Finding Yourself Before Finding 'The One'

We're all looking for that special someone, that very perfect fit. Someone to make us happy, to grow old with us, to challenge us. Someone to come home to, to take care of us, to be our other half.

I'm constantly finding a disconnect between the ultimate idea of "the one" compared to the one I'm actually with.

A dear friend of mine was going through a breakup. The relationship had lasted six years. He was a great guy -- dashing, a law student with a great family and a friend to all. She, (of course myself being completely biased as she is my best friend) had the entire package. She owned her own salon and spa at the ripe age of 23, was absolutely stunning, and is the woman in the room that you would want to talk to, to know and gravitate towards. The woman you strive to be like.

Separately, they were great, and on paper, it was a perfect match. As the years passed, I saw the love between them slowly diminish, as the petty fights and constant banter took over any genuine connection they had shared. At this point, they were together for comfort, because it was all that they knew.

Flash-forward to the inevitable: They went their separate ways. It was not a bad breakup, no harsh words were said and there were no hard feelings. They slowly moved on with their lives and healed from this great love that once was. Feeling a bit lost and looking for direction on where she would go next and what the next chapter in her life would be, she opted to take up meditation, and began attending classes regularly. The classes progressed week after week, and the group familiarized themselves with each other. A few weeks in, something emerged during a specific session, as the teacher asked about their reason for attending the class. "I want to be more in touch with my feelings, myself," some said. "I want to study meditation to calm my anxieties, and escape my stressful life," others said.

Her words rang through the class: "I keep meeting the wrong guys."

The meditation teacher, a happily married, middle-aged man, took quite an interest in this, and the class extrapolated the topic for the remainder of class. Following the discussion, he had an assignment for the class: Write out your list of exactly what you would look for in a partner. Things can be broad, petty, selfish and even embarrassing, but most importantly, include the things that matter to you the most.

She left this class and called me. "I just can't bring myself to do this, it seems so weird to write down what you would be looking for in a partner, am I right?"

I loved the idea. I told her to give me a day or so, and I would give her my list, some of the things that I would see missing and would cause me to run the other way, no questions asked. So I did.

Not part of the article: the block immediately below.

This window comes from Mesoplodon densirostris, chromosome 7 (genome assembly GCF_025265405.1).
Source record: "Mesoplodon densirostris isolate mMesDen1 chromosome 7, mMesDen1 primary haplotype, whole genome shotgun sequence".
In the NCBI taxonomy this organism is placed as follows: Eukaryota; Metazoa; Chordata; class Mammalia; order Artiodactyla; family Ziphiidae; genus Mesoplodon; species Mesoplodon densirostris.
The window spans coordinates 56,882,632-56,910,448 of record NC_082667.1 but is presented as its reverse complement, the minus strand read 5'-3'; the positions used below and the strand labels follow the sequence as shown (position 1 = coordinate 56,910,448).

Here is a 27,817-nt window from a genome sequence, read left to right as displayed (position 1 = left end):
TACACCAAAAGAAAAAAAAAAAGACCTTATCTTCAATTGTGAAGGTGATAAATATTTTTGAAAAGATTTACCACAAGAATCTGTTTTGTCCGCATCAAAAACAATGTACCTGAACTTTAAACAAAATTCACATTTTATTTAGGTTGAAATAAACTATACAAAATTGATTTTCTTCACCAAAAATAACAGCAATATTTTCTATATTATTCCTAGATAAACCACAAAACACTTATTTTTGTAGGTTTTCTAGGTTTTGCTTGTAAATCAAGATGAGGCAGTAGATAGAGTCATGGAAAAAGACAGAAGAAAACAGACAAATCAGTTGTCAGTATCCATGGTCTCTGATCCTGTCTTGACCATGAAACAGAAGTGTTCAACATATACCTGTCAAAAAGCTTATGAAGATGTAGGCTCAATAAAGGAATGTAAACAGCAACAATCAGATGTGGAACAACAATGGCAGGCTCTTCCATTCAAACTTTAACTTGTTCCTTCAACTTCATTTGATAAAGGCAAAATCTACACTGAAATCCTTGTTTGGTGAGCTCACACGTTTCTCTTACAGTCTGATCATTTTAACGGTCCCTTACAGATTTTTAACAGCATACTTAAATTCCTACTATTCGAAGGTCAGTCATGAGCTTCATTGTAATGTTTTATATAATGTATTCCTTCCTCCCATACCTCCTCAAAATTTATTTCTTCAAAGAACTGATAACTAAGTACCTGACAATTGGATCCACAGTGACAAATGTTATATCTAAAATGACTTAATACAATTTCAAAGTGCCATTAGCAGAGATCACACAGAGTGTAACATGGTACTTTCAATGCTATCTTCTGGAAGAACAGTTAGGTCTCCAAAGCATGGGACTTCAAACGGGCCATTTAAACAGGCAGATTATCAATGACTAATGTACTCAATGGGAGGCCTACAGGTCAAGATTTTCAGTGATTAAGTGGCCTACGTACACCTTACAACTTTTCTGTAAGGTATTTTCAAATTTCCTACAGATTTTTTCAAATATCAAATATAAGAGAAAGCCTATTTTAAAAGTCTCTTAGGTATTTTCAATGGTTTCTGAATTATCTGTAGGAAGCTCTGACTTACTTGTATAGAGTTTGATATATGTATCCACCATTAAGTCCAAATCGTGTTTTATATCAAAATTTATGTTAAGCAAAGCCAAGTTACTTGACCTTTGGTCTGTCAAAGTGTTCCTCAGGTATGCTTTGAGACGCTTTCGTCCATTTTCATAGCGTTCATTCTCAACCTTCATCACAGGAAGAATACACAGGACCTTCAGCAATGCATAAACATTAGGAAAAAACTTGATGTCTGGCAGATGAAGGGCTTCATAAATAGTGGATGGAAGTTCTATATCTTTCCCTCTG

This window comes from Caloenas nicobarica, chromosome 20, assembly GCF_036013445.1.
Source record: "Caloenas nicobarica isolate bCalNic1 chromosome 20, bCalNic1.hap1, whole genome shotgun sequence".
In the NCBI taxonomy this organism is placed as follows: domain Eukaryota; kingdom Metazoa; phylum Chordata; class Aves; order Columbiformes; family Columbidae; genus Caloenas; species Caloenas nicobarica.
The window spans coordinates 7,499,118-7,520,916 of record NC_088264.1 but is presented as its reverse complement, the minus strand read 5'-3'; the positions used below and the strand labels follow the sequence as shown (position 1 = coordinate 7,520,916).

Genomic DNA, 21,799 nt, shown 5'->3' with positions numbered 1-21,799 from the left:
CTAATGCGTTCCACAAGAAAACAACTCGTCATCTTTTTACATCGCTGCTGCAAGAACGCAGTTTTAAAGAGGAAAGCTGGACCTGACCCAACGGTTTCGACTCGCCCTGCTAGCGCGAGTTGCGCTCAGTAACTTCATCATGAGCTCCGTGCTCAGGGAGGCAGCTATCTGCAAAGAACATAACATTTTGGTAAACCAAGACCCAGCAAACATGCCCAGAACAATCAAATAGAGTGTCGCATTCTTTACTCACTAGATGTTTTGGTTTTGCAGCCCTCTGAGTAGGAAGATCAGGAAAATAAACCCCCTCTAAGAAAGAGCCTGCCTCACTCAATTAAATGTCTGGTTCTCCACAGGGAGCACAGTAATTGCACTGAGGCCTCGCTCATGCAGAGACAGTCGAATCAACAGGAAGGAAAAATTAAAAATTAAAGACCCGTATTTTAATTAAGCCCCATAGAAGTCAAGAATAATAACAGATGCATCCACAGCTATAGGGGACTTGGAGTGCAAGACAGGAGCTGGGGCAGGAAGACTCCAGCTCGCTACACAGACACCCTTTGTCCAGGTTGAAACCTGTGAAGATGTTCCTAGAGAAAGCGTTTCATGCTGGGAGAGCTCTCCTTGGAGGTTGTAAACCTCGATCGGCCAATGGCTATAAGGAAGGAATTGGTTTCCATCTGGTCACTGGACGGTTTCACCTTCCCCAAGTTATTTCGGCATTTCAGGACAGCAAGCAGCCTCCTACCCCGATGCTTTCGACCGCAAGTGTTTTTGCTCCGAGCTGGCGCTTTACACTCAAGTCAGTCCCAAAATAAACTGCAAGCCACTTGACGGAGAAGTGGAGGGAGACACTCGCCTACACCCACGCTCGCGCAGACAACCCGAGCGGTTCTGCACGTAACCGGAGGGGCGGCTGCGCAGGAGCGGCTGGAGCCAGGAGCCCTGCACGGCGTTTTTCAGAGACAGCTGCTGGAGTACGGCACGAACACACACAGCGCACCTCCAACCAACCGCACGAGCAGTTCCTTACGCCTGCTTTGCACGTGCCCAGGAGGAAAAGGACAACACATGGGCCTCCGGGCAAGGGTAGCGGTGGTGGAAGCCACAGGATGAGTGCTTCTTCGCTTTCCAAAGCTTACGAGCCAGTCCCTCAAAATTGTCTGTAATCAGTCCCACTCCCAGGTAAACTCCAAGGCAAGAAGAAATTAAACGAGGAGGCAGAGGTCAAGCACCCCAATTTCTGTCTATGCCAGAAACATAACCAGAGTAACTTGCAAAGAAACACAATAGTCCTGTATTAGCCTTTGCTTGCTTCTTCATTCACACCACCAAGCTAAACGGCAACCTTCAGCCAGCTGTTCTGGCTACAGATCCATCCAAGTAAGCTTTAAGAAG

A few of my own:

1. Driven. I don't care if you're a successful investment banker with loads of money or a talented artist who loves what he does and scraping to pay next month's rent. As long as you're driven, I will find you interesting.

2. Thoughtful. I'm not asking for high-ticket items. A cute text, good morning kiss or a thank-you card is really all I ask for.

3. Has a good family. Self-explanatory.

4. Adventurous. Willing to plan something on a whim. Hell, toss my favorite wine in a coffee mug and let's spend the afternoon at the Guggenheim, or let's hop on bicycles and ride downtown on the East River for lunch and a few cocktails. Or take an art class, or book a last-minute trip to visit my sister in Australia.

5. Not scared to make a decision. Order for me at a restaurant once in a while, plan a fun day walking on the High Line or pack a picnic in Central Park.

And a few of the petty ones, of course:

  • Does not bite his nails. Ew.

  • Loves the city.
  • Drinks whiskey.
  • Is willing to eat vegetarian with me, sometimes.
  • Uses the correct form of "there," "their" and "they're."
  • Now, my friend has always been a bit more serious than I, so the sheer ridiculousness of my list gave her a laugh, and she was able to put together her list (much more realistic than mine), and bring it to her next class, ready to share.

    So, this all seems so crazy, I get it -- who writes a list on what you're looking for in a partner? You're looking to date someone special, not writing a list of items you're going to grab at the supermarket.

    Over the next year or so, I saw a transformation in her. No more dates with guys she knew she would never call again, no more wasted time. She wasn't actively looking, but was conscious of what she wanted, so if she came across it, she would know.

    She is now happily engaged, in the relationship that we all hope to someday be in. She truly has found her other half, and for that, I am forever thankful that she had the courage to write this list, free herself of the rest. Dating is great and forces you to look at yourself and learn. I am ecstatic that she has found that person that loves you unconditionally, every single day, and I cannot wait to share the next chapter of her life with them.

    Is the list the reason? No, of course not. But this list allowed her to realize who she was, and what she wanted in a partner. Let go of what you think you want, really delve deeper into it, and never settle for anything less.